Perverted in what way?
Well, sexually. Just totally perverted in every aspect of life. New Line's raving about Texas Chainsaw Massacre. I won't look at it until it's ready and then I'll make my decision whether it's good. But they're raving about it, so hopefully, it's a good show.
- Do you actually duke it out with Leatherface?
Oh, no! Leatherface is my beloved sibling. Me and Leatherface are tight! [Laughs.] I told you he's PERVERTED in every way. My character is an old sheriff. There's one scene where he's inside of a van wrapping up a really sweet, good-lookin' young lady's body with Saran Wrap. He's got one of the kids in helping him and he tells the boy, "You know, back in my days as a younger man, I used to love doing this, because I could kinda cop a feel every now and then." And I reach up and squeeze her boob, right? [Laughs.] Then after that, he's wrapping down below and he says, "Wooooo-we! She's awful wet down here. You boys have been having some fun with this sweet little girl, haven't you!?" Then he takes his hand out of her crotch and runs it under his nose! He wipes a little of that wetness on his upper lip and says, "I used to do this, and you know, it lasts the entire day!" Oh, he's perverted alright!
- Now, do you think that's REALLY going to make the final cut?
Well, no, I don't think THAT is going to make the film. But it certainly tells you something about the character! It's the first time we meet him and you've gotta make your grand entrance these days! You don't just gradually become perverted. You start out there! It's the strangeness of the character that I think will sell the role. I look at it from this angle: the director, producer and writer have 15 or 20 different roles to concern themselves with. When I get a character to work on. It's just me and the character. I can spend ALL of my time, every waking hour, thinking about what I'm going to do with this role. Well, obviously, I'm pretty good at designing characters, because I don't get a lot of critics coming down on me. I just concern myself with my characters and it generally works.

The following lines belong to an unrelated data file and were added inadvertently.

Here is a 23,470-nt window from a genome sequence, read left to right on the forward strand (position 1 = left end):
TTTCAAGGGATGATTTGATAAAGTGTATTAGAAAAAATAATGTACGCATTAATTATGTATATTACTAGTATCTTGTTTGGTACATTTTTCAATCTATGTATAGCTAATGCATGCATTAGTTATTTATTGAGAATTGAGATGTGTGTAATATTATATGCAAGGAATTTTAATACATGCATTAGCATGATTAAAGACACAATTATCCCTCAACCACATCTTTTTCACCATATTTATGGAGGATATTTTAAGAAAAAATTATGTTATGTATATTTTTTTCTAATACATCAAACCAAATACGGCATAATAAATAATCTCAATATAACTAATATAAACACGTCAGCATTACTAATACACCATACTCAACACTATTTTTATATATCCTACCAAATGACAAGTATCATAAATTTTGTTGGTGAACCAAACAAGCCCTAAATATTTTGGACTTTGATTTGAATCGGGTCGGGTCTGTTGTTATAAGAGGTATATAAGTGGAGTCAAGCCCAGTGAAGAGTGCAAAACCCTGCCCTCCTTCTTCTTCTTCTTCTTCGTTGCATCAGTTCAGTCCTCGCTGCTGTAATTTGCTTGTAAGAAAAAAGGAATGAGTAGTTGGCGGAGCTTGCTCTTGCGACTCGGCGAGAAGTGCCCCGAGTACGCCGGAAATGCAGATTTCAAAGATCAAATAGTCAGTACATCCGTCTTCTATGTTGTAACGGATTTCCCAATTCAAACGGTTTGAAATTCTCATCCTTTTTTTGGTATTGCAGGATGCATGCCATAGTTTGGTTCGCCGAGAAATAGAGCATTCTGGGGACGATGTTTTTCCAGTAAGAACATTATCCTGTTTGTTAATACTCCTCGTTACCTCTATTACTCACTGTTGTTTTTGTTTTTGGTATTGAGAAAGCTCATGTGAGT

- That's truly lent to your longevity and it's part of what makes you one of my favorite character actors. With you, there's always something interesting in store for the audience.
I certainly do like to think so. I'm fallible. Once in awhile I play a character I'm not pleased with after I look at the show. But I do the best I can. I feel I'm pretty creative in my particular genre, so I just keep going.
I imagine you're VERY proud of "Mail Call." It's become one of my favorite shows and I've found it really helps de-sissify me after watching something like "Trading Spaces."
Samurai Ermey really, really HATES lippy watermelons!
It brings back the TEST-TESTER-OWN! [Laughs.] The ol' Gunny on "Mail Call" just has fun. I have SO much fun with that show! It's my show. I run it. I call the shots. We spend a lot of time with the military. We get to go on the base and see 155 mm Howitzers. I get to drive tanks and go out on the Navy's LCAC, which is "Landing Craft, Air Cushioned." It's a HUMONGOUS thing! We went up and played on that ALL day. When I wake up in the morning, I can't wait to get out of the rack and do another "Mail Call," because I consider each one another exciting adventure. After five episodes, it got the highest ratings of any show on The History Channel and it has stayed there. The last information I got, after 18 episodes aired, the ratings are twice as high as the next rated show on The History Channel.
- Do we have 18 more coming our way!?
We've done 26 and we just got an order for 26 more! So, I keep telling people you're going to have to put up with me until I die! I'm gonna ride this little goldmine, this little fun show that I have, for the rest of my life.
- Well, sir, I really appreciate the time you've spent with me. Is there anything else you'd like to say to your fans out there?
You bet! Tell everyone to visit my website. I try to respond to as many emails as I possibly can. I especially like to hear from the young people. Semper Fi!
G. Noel Gross is a Dallas graphic designer and avowed Drive-In Mutant who specializes in scribbling B-movie reviews. Noel is inspired by Joe Bob Briggs and his gospel of blood, breasts and beasts.